The smells of certain foods -- such as green apples -- may help ease migraine pain. Headache experts agree that certain odors seem to either provoke or warn of migraine onset. Many migraine sufferers believe smells such as cigarette smoke, cooking odors, or perfumes can trigger an attack, while others recognize various scents as part of the 'aura' that signals migraine onset.
Researchers asked 50 chronic headache patients to rate the severity of their pain before and after smelling an inhaler impregnated with the scent of green apples. After completing the tests at home, 35 of the 50 patients reported that they disliked the green apple odor, while the remaining 15 said they found it attractive.
The authors report that patients who liked the smell experienced a statistically significant reduction in the severity of their headaches, while patients who disliked the smell experienced no significant effects, either for better or worse.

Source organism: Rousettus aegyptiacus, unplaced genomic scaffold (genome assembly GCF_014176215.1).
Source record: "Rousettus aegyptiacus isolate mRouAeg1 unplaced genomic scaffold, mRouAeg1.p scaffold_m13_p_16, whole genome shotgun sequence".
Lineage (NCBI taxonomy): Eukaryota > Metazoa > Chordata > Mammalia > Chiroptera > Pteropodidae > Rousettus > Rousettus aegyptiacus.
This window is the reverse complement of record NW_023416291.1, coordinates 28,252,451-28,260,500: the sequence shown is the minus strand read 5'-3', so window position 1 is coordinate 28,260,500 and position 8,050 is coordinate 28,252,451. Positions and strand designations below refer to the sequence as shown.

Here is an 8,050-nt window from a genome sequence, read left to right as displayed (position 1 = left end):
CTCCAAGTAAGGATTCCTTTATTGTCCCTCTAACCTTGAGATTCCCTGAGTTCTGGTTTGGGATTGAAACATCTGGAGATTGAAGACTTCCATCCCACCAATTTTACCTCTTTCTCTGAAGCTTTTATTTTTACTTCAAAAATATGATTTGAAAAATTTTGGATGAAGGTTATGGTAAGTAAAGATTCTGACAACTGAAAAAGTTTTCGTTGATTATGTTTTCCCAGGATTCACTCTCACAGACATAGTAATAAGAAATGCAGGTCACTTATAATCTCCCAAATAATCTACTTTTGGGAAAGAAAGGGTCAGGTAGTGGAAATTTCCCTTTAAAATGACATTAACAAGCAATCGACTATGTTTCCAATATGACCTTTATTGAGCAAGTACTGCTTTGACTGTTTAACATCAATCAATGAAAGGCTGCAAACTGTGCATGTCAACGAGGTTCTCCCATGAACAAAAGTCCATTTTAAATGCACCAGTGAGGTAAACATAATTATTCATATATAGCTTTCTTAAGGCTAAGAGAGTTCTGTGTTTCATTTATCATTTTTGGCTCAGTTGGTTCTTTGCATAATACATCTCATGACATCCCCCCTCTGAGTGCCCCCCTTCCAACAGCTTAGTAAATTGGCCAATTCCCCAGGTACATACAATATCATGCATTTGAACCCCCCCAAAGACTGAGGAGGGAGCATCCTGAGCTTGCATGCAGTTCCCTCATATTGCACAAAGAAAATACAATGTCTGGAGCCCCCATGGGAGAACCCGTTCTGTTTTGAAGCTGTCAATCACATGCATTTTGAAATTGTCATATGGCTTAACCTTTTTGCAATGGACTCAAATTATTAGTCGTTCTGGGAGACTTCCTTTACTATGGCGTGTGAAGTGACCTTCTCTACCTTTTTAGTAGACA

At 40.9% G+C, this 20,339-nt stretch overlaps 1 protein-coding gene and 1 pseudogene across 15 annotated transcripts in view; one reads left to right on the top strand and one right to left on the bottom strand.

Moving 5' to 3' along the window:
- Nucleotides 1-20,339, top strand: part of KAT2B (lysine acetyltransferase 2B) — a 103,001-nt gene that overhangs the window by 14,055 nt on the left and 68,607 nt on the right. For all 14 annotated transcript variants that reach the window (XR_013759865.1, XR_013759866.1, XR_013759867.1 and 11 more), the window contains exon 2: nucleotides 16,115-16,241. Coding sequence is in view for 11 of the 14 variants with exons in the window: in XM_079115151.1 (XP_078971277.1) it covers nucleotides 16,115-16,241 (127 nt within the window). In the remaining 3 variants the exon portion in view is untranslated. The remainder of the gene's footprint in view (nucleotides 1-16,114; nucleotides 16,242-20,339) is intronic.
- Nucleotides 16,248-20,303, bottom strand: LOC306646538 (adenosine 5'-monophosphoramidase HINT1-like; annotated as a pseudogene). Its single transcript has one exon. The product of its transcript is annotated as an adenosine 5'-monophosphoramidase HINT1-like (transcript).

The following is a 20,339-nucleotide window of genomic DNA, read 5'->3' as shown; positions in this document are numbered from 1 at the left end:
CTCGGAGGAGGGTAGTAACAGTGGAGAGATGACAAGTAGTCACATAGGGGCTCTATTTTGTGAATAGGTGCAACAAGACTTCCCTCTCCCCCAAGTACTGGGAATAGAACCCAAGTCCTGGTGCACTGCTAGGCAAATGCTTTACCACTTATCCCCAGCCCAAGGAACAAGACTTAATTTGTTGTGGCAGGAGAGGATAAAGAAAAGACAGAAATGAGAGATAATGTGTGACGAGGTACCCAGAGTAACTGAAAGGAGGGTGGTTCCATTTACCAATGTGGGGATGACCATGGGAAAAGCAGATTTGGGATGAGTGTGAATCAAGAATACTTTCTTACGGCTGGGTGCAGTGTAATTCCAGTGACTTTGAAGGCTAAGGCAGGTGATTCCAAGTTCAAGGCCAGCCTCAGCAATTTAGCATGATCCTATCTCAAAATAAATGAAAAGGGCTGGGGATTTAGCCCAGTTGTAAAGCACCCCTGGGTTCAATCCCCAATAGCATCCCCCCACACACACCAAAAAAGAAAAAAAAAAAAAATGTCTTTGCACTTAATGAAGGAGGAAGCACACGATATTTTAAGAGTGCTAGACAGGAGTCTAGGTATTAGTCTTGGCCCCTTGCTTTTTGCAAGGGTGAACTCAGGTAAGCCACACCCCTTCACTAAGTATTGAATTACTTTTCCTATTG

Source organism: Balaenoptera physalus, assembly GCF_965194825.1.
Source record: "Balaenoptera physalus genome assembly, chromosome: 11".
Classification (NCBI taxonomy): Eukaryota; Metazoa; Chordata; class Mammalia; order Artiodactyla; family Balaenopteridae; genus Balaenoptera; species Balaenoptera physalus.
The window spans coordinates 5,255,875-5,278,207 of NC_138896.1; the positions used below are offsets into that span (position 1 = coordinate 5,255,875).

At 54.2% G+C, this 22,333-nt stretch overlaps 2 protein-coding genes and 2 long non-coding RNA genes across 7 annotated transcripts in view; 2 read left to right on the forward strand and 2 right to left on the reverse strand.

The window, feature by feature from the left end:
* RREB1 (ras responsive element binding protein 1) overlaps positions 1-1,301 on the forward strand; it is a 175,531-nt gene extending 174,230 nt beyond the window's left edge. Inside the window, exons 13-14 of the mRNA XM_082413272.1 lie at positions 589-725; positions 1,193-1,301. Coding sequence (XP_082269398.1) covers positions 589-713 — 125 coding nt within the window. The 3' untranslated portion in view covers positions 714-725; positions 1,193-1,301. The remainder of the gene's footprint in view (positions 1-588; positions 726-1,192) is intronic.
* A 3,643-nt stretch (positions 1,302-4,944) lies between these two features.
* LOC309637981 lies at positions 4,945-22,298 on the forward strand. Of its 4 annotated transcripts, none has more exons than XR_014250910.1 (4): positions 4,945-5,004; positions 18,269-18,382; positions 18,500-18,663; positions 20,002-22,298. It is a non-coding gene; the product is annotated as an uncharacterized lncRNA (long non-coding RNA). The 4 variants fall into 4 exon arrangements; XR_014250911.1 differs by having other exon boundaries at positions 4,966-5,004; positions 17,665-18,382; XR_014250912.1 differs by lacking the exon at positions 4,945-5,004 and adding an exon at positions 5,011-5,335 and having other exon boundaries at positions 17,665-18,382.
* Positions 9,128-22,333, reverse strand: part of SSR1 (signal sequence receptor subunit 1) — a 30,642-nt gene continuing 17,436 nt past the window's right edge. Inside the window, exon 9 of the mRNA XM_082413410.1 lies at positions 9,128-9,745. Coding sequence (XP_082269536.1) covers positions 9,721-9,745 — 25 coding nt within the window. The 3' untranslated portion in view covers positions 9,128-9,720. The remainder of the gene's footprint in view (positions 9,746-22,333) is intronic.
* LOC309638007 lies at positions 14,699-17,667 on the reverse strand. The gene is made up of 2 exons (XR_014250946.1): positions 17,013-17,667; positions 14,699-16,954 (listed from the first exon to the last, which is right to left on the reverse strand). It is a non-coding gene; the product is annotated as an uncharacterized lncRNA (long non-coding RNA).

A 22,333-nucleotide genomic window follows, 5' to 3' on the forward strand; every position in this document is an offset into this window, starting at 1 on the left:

The researchers believe specific food odors may work with memory to ease an individual's headache symptoms. Previous research has revealed that memories evoked by food smells (are) usually pleasant and associated with a positive mood state.
They speculate that the green-apple scent may have induced a positive mood state in the 15 patients, and such a state would tend to reduce perceptions of pain. The Chicago authors believe that eating certain foods or inhaling some food odors, will be used in addition to standard medical treatment of migraines.
Headache Quarterly 1998;9:159-163.
Dr. Mercola's Comment:
I just love simple and inexpensive solutions. There is a whole science of aromatherapy with which I am unfamiliarnot. If you have migraines, this is certainly something with which you may experiment. I would not restrict it to green apples solely but would also attempt other pleasing scents. If you do have some benefits from this treatment, I would appreciate your feedback.